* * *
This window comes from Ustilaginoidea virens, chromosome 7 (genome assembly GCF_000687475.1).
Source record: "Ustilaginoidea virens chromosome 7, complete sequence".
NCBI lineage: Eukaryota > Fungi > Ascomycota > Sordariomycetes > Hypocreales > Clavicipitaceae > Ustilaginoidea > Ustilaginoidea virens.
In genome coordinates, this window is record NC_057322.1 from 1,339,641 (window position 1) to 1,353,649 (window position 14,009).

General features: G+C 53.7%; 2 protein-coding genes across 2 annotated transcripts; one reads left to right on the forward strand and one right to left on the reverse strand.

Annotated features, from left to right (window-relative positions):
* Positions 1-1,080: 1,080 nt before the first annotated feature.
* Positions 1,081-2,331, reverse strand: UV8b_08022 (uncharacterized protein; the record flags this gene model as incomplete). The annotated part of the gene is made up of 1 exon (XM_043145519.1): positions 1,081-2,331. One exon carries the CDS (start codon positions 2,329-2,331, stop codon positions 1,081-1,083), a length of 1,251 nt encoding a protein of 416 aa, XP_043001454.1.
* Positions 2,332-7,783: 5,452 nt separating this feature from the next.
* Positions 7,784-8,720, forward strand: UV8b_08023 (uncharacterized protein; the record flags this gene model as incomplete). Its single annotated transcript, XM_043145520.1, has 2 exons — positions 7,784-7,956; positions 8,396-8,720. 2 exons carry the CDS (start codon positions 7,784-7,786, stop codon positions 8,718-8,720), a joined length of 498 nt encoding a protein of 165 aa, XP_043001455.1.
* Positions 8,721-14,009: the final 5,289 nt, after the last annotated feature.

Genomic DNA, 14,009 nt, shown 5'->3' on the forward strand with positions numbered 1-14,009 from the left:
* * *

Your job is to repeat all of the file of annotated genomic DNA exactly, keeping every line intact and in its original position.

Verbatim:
This window comes from Ustilaginoidea virens, chromosome 7 (genome assembly GCF_000687475.1).
Source record: "Ustilaginoidea virens chromosome 7, complete sequence".
NCBI lineage: Eukaryota > Fungi > Ascomycota > Sordariomycetes > Hypocreales > Clavicipitaceae > Ustilaginoidea > Ustilaginoidea virens.
In genome coordinates, this window is record NC_057322.1 from 1,339,641 (window position 1) to 1,353,649 (window position 14,009).

General features: G+C 53.7%; 2 protein-coding genes across 2 annotated transcripts; one reads left to right on the forward strand and one right to left on the reverse strand.

Annotated features, from left to right (window-relative positions):
* Positions 1-1,080: 1,080 nt before the first annotated feature.
* Positions 1,081-2,331, reverse strand: UV8b_08022 (uncharacterized protein; the record flags this gene model as incomplete). The annotated part of the gene is made up of 1 exon (XM_043145519.1): positions 1,081-2,331. One exon carries the CDS (start codon positions 2,329-2,331, stop codon positions 1,081-1,083), a length of 1,251 nt encoding a protein of 416 aa, XP_043001454.1.
* Positions 2,332-7,783: 5,452 nt separating this feature from the next.
* Positions 7,784-8,720, forward strand: UV8b_08023 (uncharacterized protein; the record flags this gene model as incomplete). Its single annotated transcript, XM_043145520.1, has 2 exons — positions 7,784-7,956; positions 8,396-8,720. 2 exons carry the CDS (start codon positions 7,784-7,786, stop codon positions 8,718-8,720), a joined length of 498 nt encoding a protein of 165 aa, XP_043001455.1.
* Positions 8,721-14,009: the final 5,289 nt, after the last annotated feature.

Genomic DNA, 14,009 nt, shown 5'->3' on the forward strand with positions numbered 1-14,009 from the left: